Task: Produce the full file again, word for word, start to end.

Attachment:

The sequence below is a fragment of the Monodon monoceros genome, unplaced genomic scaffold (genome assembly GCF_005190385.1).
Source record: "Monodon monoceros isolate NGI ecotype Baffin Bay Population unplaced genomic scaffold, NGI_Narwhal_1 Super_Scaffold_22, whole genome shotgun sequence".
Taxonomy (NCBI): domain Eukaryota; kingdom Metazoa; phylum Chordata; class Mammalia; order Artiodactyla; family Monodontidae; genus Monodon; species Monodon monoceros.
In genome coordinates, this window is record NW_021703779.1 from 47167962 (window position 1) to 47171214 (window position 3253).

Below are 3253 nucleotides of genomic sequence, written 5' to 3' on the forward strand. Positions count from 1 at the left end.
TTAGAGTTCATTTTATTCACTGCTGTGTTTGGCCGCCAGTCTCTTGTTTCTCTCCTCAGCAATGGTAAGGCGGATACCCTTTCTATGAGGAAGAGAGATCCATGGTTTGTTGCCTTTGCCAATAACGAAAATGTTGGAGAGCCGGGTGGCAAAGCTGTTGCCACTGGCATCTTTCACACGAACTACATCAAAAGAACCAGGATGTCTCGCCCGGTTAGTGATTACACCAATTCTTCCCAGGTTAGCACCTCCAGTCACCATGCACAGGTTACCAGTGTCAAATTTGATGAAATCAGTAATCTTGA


The sequence below is a fragment of the Monodon monoceros genome, unplaced genomic scaffold (genome assembly GCF_005190385.1).
Source record: "Monodon monoceros isolate NGI ecotype Baffin Bay Population unplaced genomic scaffold, NGI_Narwhal_1 Super_Scaffold_22, whole genome shotgun sequence".
Taxonomy (NCBI): domain Eukaryota; kingdom Metazoa; phylum Chordata; class Mammalia; order Artiodactyla; family Monodontidae; genus Monodon; species Monodon monoceros.
In genome coordinates, this window is record NW_021703779.1 from 47167962 (window position 1) to 47171214 (window position 3253).

Below are 3253 nucleotides of genomic sequence, written 5' to 3' on the forward strand. Positions count from 1 at the left end.
TTAGAGTTCATTTTATTCACTGCTGTGTTTGGCCGCCAGTCTCTTGTTTCTCTCCTCAGCAATGGTAAGGCGGATACCCTTTCTATGAGGAAGAGAGATCCATGGTTTGTTGCCTTTGCCAATAACGAAAATGTTGGAGAGCCGGGTGGCAAAGCTGTTGCCACTGGCATCTTTCACACGAACTACATCAAAAGAACCAGGATGTCTCGCCCGGTTAGTGATTACACCAATTCTTCCCAGGTTAGCACCTCCAGTCACCATGCACAGGTTACCAGTGTCAAATTTGATGAAATCAGTAATCTTGA